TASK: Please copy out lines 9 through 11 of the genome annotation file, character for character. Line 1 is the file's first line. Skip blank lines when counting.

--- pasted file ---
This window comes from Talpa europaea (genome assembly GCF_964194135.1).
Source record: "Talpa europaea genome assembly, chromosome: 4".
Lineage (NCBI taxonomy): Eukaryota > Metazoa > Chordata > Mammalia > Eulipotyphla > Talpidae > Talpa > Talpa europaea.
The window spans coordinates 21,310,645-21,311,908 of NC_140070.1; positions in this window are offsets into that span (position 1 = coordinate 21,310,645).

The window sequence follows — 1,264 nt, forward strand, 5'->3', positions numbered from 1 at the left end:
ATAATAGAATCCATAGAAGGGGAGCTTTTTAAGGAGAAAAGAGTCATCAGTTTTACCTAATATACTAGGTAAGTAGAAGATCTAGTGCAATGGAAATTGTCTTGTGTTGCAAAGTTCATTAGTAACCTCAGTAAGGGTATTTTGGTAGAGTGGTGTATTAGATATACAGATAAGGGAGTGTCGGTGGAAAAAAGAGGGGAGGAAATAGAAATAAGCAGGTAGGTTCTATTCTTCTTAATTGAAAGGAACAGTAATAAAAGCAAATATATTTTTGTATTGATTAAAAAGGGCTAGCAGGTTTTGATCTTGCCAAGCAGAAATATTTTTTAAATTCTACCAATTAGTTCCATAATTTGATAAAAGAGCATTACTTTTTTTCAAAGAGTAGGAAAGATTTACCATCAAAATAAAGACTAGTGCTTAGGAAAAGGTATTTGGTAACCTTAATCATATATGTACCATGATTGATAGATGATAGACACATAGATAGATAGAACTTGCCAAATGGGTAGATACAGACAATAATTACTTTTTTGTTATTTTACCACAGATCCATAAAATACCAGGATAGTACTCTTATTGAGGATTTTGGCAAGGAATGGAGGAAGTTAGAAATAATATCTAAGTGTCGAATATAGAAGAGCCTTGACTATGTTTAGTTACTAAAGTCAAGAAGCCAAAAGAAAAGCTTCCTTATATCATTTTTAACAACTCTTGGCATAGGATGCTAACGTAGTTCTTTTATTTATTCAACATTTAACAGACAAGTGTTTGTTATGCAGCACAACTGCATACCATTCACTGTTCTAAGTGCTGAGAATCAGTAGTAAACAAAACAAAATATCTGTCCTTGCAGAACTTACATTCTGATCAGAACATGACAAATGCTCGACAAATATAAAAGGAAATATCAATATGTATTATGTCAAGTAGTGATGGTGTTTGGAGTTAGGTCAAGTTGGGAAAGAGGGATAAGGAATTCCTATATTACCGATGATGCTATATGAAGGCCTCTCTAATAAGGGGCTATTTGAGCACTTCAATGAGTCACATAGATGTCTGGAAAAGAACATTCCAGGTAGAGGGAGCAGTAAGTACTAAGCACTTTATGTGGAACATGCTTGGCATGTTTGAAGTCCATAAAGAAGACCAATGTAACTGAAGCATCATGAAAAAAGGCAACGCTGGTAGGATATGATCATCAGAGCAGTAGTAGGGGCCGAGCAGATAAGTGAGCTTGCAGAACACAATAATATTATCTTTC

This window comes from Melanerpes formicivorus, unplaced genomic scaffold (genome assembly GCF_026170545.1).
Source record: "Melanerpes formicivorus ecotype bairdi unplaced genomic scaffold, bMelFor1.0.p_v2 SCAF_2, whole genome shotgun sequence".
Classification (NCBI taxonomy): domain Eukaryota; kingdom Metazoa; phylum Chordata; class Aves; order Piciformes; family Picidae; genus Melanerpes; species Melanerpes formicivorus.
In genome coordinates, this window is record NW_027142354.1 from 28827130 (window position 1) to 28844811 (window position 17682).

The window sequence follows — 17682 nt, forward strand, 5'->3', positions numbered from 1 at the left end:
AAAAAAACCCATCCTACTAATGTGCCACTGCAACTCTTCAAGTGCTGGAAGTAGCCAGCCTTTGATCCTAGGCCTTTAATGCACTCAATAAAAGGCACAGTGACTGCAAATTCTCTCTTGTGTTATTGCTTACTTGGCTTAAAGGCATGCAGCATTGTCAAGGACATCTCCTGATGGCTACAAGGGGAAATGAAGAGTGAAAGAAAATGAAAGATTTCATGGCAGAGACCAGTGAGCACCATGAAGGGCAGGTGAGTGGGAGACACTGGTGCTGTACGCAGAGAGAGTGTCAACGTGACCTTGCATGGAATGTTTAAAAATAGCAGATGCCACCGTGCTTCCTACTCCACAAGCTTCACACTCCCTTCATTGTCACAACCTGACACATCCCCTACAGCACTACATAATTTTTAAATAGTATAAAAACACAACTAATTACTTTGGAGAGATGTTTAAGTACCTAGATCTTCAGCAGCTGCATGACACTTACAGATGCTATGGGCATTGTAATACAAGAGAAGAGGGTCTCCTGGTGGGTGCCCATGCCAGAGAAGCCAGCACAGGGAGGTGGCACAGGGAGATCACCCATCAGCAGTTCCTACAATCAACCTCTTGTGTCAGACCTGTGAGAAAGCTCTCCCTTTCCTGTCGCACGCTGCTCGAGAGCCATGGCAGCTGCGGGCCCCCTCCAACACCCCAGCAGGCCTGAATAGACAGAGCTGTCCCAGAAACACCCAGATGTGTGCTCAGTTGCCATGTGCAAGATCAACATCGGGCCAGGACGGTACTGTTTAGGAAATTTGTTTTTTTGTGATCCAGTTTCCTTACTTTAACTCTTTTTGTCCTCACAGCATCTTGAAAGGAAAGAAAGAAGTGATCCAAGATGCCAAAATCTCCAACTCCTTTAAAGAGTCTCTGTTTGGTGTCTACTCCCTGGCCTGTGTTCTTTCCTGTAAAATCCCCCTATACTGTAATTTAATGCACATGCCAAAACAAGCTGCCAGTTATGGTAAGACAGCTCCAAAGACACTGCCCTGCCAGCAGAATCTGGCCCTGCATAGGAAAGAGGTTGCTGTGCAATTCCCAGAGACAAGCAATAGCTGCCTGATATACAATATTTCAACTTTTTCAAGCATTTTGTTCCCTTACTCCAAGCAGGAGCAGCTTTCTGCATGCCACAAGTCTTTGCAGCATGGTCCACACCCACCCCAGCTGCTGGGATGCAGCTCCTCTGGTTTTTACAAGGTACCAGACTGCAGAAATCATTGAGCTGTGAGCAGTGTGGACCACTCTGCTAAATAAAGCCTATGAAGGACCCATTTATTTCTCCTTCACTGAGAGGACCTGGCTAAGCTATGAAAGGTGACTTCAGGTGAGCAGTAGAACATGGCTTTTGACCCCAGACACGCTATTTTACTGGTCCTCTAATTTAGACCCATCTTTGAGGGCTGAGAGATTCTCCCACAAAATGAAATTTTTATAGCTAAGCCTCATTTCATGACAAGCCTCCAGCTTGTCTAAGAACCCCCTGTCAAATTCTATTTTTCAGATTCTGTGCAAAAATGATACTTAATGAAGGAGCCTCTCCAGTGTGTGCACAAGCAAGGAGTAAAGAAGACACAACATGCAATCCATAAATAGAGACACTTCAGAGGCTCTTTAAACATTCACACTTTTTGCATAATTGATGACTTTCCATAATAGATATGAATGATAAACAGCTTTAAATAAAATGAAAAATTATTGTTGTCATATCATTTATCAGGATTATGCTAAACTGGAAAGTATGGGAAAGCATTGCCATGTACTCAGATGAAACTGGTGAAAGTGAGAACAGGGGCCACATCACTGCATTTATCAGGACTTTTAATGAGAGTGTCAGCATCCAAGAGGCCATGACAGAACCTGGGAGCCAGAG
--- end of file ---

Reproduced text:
Classification (NCBI taxonomy): domain Eukaryota; kingdom Metazoa; phylum Chordata; class Aves; order Piciformes; family Picidae; genus Melanerpes; species Melanerpes formicivorus.
In genome coordinates, this window is record NW_027142354.1 from 28827130 (window position 1) to 28844811 (window position 17682).

The window sequence follows — 17682 nt, forward strand, 5'->3', positions numbered from 1 at the left end: